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Can Low-intensity Pulsed Ultrasound Improve Rotator Cuff Healing?

LIPUS after a rotator cuff injury

From Sports Medicine Research: In the Lab & In the Field

Blog Written by: Stephen Thomas

Reviewed by: Kyle Harris

Rotator Cuff Injury & Possible Treatment

Rotator cuff tears occur frequently and have a high rate of re-tears. It has been very difficult to achieve effective rotator cuff healing, not to mention re-establish the native tendon-bone interface following a cuff repair. There have been attempts at optimizing the rehabilitation following cuff repair to improve success. However, no study has examined the application of low-intensity pulsed ultrasound (LIPUS) following cuff repair. Therefore, the objective of this study was to examine the effects of LIPUS on the early phases of tendon-bone healing in a sheep model.

Eight sheep underwent detachment and immediate reattach of the infraspinatus tendon. The infraspinatus tendon in sheep is similar to the supraspinatus in humans. Half (n = 4) of the animals were given LIPUS and the other half (n = 4) did not receive any sort of treatment. The LIPUS treatment started the day following surgery and was administered 5 days a week for a duration of 20 minutes per day. The LIPUS was delivered at 30 mW/cm2 in 200-µs bursts of sine waves at a frequency of 1.5MHz and a 0.2 duty cycle during each treatment. Twenty-eight days post-surgery, micro-CT, histology and immunohistochemistry procedures were performed on all animals.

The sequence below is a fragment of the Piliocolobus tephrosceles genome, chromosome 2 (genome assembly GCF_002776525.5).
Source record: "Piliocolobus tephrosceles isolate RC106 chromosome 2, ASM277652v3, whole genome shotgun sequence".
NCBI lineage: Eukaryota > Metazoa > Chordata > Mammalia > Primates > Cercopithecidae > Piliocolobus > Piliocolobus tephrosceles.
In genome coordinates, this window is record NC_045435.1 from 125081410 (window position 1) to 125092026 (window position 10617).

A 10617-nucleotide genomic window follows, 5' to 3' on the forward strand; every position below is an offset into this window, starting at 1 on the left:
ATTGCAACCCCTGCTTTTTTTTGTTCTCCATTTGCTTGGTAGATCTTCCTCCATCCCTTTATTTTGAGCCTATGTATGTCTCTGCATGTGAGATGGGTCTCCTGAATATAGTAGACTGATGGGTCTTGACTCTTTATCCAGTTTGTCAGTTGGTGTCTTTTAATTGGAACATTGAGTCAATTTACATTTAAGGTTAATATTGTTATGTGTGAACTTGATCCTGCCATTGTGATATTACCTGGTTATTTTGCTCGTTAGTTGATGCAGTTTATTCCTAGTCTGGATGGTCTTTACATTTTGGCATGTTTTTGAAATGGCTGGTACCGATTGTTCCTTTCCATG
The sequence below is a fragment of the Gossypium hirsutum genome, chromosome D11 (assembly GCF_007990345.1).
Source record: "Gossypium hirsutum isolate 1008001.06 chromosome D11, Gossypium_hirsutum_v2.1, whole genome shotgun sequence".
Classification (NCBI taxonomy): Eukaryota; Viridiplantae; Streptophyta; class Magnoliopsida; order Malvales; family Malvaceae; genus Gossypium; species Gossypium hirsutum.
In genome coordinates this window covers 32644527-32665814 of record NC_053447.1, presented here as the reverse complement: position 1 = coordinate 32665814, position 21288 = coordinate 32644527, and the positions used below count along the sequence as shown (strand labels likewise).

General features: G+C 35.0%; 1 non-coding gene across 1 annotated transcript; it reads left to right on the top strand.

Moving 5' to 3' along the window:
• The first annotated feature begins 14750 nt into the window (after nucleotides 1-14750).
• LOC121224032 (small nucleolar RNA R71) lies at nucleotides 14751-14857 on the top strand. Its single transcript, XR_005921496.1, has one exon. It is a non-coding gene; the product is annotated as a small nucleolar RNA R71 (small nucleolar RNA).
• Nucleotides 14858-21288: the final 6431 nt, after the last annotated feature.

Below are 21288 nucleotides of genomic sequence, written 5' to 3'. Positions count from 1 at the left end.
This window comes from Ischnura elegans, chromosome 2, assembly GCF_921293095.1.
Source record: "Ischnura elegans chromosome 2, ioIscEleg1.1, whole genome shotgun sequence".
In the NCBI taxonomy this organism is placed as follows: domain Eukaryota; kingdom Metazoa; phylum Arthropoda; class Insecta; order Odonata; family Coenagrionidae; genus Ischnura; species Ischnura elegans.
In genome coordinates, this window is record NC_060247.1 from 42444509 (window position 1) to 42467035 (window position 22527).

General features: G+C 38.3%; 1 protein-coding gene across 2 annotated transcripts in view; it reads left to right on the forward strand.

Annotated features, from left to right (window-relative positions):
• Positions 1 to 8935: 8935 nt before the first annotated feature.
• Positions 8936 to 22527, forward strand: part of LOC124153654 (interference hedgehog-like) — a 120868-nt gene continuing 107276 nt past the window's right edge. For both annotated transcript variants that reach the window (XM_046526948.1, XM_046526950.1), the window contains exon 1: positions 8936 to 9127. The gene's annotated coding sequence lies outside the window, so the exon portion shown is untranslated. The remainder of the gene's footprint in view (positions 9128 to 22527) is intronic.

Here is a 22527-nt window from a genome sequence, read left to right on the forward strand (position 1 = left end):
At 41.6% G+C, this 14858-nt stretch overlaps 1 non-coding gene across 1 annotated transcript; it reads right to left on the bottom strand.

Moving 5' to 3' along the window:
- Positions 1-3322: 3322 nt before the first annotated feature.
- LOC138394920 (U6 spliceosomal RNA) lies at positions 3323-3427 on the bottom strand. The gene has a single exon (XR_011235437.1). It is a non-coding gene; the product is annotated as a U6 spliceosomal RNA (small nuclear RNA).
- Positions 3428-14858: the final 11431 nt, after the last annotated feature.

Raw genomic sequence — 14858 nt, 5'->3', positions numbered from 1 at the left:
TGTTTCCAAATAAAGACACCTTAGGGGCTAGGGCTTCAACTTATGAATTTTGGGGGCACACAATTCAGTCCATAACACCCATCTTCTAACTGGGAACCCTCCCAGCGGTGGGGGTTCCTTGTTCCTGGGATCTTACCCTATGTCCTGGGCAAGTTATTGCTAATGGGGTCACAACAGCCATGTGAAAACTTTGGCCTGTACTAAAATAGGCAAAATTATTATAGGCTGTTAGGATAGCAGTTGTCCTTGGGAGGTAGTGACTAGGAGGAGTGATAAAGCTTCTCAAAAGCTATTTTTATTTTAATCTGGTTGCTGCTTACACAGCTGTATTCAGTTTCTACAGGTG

Test Results of LIPUS

They found increased bone mineral density at the rotator cuff footprint in the LIPUS group compared to the control group. They also found that the LIPUS group had an improved histological appearance compared to the control group. They observed thicker regions of woven bone and increased osteoblast activity. There were also more established Sharpey’s fibers in the transition region of tendon to bone.

The immunohistochemistry results found an increased amount of vascular endothelial growth factor (VEGF), RUNX2 and Smad4 in the LIPUS group. Each of these proteins has been associated with improved bone healing. This is an interesting study that examines the use of LIPUS to improve rotator cuff tendon to bone healing following surgical repair. LIPUS is a modality that has been seen frequently in sports medicine. It has seemed to be most effective treating bone fractures, but has been used to treat soft tissue injuries as well.

The rotator cuff insertion site is a unique location that incorporates soft tissue and bone. These unique characteristics may optimize both soft tissue and bone effects of the LIPUS to improve rotator cuff healing. In addition, there are several studies demonstrating signs of degeneration in both the torn tendon and the bone of the rotator cuff footprint in chronically torn rotator cuff tendons. This further suggests that LIPUS may have the potential to improve healing by increasing cell proliferation of both the bone and tendon.

Problems with the Test

Although it wasn’t examined in this study, the use of LIPUS preoperatively may be warranted in chronically torn tendons that undergo severe degeneration and have a poor prognosis. However, due to the small sample size and the short time point of 28 days following surgery, there is clearly more research that needs to be done to fully understand the mechanisms through which LIPUS leads to improved rotator cuff healing.

Have you used LIPUS following rotator cuff repair? Have you had success?

To learn more about the latest research on healing and rehabilitation of rotator cuff tears look for our UQ/LQ course in a city near you!


The Effects of Low-Intensity Pulsed Ultrasound on Tendon-Bone Healing in a Transosseous-Equivalent Sheep Rotator Cuff Model; Lovric V., Ledger M., Goldberg J., Harper W., Bertollo N., Pelletier MH., Oliver RA., Yu Y., Walsh WR.; Knee Surg Sports Traumatol Arthrosc. 2012 Mar 31.